From the parking area, look for a broad, palm-lined path heading south. Walk down the path to the Visitor Center, a red barn (open weekends in the summer). Here you can find a map and use the restrooms. When you're ready to start hiking, begin at the undersigned junction just past (south) of the barn. Take the second trail heading right. The flat path passes through pretty groomed picnic areas and by the kite field. A path heads right at 0.18 mile, heading to the west side of Jordan Pond. Turn right and cross over the spillway, then turn left. Jordan Pond
      Several benches in shady spots rim the pond. On a hot day the temperature feels much cooler near the water, where the breezes flutter leaves of cattails, willows, and other aquatic plants. Blue elderberry trees put out distinctive blue berries in autumn. After 0.36 mile, turn right at a signed junction onto High Ridge Loop Trail.
      This broad multi-use trail climbs just enough to give you a lovely view of Jordan Pond, and the hills north and east. High Ridge Loop Trail sweeps easily uphill through grassland, with some coast live oaks, buckeyes, fruit trees, and even some gooseberry shrubs down slope to the left. A gate at 0.53 mile marks the intersection of Ridge View Trail, from the northwest, and a hiking only trail from the southeast. The hiking trail parallels High Ridge Loop Trail for a while, then descends back to the valley floor to join Dry Creek Trail.High Ridge Loop Trail Continue on High Ridge Loop Trail, where on a visit on a hot September day, the grasshoppers were jumping all over the place and the air smelled like sage. In spring, you may see some California poppies and fiddlenecks. The trail begins descending slightly. Follow a spur trail that crests the hills, or stay on High Ridge Loop Trail around the hill; both trails meet on the other side. The next stretch of trail unfortunately features sounds and views of Mission Boulevard, and then the backyards of some houses abutting the park. High Ridge Loop T rail crosses Meyers Ranch Trail near the Tamarack entrance, at a signed junction at 1.67 miles. Bear right and then left to continue on High Ridge Loop Trail.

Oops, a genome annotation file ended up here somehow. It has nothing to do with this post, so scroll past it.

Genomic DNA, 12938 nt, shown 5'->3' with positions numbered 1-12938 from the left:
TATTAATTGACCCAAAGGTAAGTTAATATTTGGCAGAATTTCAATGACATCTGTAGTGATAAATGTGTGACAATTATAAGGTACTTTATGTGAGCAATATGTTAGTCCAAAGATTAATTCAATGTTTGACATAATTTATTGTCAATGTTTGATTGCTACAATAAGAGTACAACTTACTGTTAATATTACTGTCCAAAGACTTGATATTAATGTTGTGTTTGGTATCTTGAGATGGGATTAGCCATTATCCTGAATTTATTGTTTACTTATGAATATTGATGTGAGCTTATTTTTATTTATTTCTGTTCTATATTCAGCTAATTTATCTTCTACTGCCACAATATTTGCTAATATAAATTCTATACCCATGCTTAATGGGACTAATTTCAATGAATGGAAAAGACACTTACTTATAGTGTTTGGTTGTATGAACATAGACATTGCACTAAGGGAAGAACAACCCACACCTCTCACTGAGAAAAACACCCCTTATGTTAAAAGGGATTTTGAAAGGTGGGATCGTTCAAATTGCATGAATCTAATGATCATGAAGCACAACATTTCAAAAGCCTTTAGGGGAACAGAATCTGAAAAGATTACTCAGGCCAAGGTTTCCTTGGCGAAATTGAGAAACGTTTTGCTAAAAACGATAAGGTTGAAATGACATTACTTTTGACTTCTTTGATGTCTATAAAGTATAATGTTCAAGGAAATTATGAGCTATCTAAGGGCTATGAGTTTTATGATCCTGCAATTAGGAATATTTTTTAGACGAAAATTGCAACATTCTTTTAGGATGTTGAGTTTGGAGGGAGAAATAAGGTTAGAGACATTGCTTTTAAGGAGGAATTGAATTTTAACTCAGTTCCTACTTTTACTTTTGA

Cows are prevalent in this section of the park. Some giant oaks stand sentinel on the summit of a hill on the left side of the trail. An old orchard is fenced on the right side, and the trees are a froth of flowers in late winter. On a late winter hike here, I spotted three wild turkeys at the edge of grassland, under the trees. At a signed junction near a small pond, at 2.17 miles, Tolman Peak Trail begins and continues to the east (the trail dead ends at the park boundary). High Ridge Loop Trail in autumnTurn left here and head uphill on a wide trail that runs along a creek bed. 
      Although this part of High Ridge Loop Trail climbs steadily, the trail is almost completely shaded by oak, buckeye, maple, sycamore, and California bay trees. You may see snowberry's blossoms in spring, and white berries in autumn. The wide trail gets muddy in winter. Pioneer Trail (open to hikers and equestrians only) heads out from the left side of the trail near a small pond at a signed intersection at 2.75 miles. (Option: to shorten your hike to about 4.6 miles, turn left on Pioneer. The path climbs through woods, then emerges into grassland and descends along a creek. You may notice a lot of kites and kite parts strung up in the branches of trees. I was confused by this, until I remembered the kite field down by the Visitor Center. Amazing how far those escaped kites make it! Pioneer Trail ends at an unsigned junction with Meyers Ranch Trail. Walk a few hundred feet to the left and at the signed junction with Dry Creek Trail, turn right. High Ridge Loop TrailCross a narrow bridge and meander along across Dry Creek on this peaceful and lush trail, where common snowberries and wild roses are prevalent in the understory. The trail turns to pavement and then ends at Jordan Pond. Stay to the right around the pond, past the beginning of High Ridge Loop Trail, and back to the parking area.) For the featured hike, continue straight on High Ridge Loop Trail.